Aug 31 15

Is Psalm 23 for You?


The LORD is my shepherd… (Psalm 23:1a)

 Psalm 23 is probably the most well-known text in the Holy Scriptures. This is a most beloved psalm and has been quoted in almost every conceivable venue where people need hope. Many a soldier has carried it into battle or placed it next to his heart in a frightening foxhole. Hospitals and funeral homes are also often places of recital. There was a time when every school child would learn it and say it as a daily routine. Sadly, those days are mostly gone because of our government’s hatred of all things godly. However, disdain for the Bible does not diminish the spiritual impact made by its words.

Although the psalm is loved and quoted by nearly everyone that claims to be Christian, and by some that do not, the message is not generic and it does not apply to everyone that claims it. It begins, “The Lord is my shepherd…” Is this really true of everyone? Does the Lord direct everyone that claims these words? I remember hearing them at state funerals in the National Cathedral said by political figures that were instrumental in keeping God’s word out of our classrooms and the Ten Commandments out of our courtrooms. These are not people led by God. They are defiant against the one they claim leads them. In times of deep sorrow and distress, they are quoted by those with no intentions of surrendering their lives to the Lord. They are troubled for the moment and they need help, but they have never been led by God nor do they intend to be afterwards.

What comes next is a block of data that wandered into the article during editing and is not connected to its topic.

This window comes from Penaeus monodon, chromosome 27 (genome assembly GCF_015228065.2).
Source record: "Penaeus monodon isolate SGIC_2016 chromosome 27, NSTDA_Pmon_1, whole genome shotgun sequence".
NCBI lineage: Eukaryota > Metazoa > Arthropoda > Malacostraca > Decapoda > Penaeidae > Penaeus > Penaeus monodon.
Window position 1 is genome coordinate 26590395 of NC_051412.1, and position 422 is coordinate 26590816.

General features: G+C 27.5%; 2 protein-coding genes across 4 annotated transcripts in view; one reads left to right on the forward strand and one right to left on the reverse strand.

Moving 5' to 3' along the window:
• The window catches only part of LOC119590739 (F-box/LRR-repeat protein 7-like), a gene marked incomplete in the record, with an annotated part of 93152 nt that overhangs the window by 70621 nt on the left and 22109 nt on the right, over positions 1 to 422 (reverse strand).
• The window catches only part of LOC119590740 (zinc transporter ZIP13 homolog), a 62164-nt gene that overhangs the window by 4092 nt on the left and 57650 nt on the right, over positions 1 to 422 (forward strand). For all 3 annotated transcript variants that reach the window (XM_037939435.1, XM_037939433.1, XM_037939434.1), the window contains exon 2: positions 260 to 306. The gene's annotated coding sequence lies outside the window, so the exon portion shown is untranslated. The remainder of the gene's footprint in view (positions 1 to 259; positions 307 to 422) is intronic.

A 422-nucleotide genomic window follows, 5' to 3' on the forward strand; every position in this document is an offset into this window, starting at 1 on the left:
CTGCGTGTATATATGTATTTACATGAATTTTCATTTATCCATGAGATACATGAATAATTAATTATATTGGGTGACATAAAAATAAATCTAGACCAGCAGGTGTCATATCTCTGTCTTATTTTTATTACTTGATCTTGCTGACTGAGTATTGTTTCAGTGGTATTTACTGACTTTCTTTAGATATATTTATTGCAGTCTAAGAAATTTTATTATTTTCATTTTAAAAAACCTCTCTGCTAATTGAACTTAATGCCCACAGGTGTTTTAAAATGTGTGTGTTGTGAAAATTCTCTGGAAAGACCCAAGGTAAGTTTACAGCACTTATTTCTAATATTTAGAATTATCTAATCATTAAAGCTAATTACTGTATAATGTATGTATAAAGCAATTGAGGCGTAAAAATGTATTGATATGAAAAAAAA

The one who wrote this psalm had an abiding relationship with the Lord. David was not always obedient and there were times when he sinned greatly, yet the difference between him and other sinners is that he always recognized his sin and he came to God in deep contrition asking to be restored to fellowship. David was a man with a regenerated heart. He knew his God personally and called upon Him affectionately. His relationship to the Lord was never to do as he pleased and live daily as if God did not exist—or only exists for times of trouble. He felt God’s presence on a daily basis and this is why he was easily convicted when his heart was not right.

The last verse of the psalm says, ”Surely goodness and mercy shall follow me all the days of my life: and I shall dwell in the house of the LORD for ever.” This is a claim that can hardly be made by a false professor. Even while David wrote this psalm, his enemies were planning their next attack. What would motivate him to make this claim? It could only be that his relationship to the Lord and his belief in God’s sovereignty was such that he knew nothing would befall him that was not in the divine providence. This is reflected in the preceding verse as he says, “Thou preparest a table before me in the presence of mine enemies.” Who can write such words without perfect confidence in God?

Those that have not claimed salvation by grace through faith in Jesus Christ have no right to this psalm. Their claims are not valid though they may quote with all feigned sincerity. God does not stand by anyone that rejects the sacrifice of His Son. The difference is false hope versus good hope. Good hope belongs only to the righteous that have bowed the knee to Christ and received Him as the Shepherd who guides ALL of his life. This is what makes Him the God of your valleys who leads you through to green pastures and beside still waters. You can make the claim “The Lord is my shepherd” only if you have truly committed to follow where the Shepherd leads.

Pastor V. Mark Smith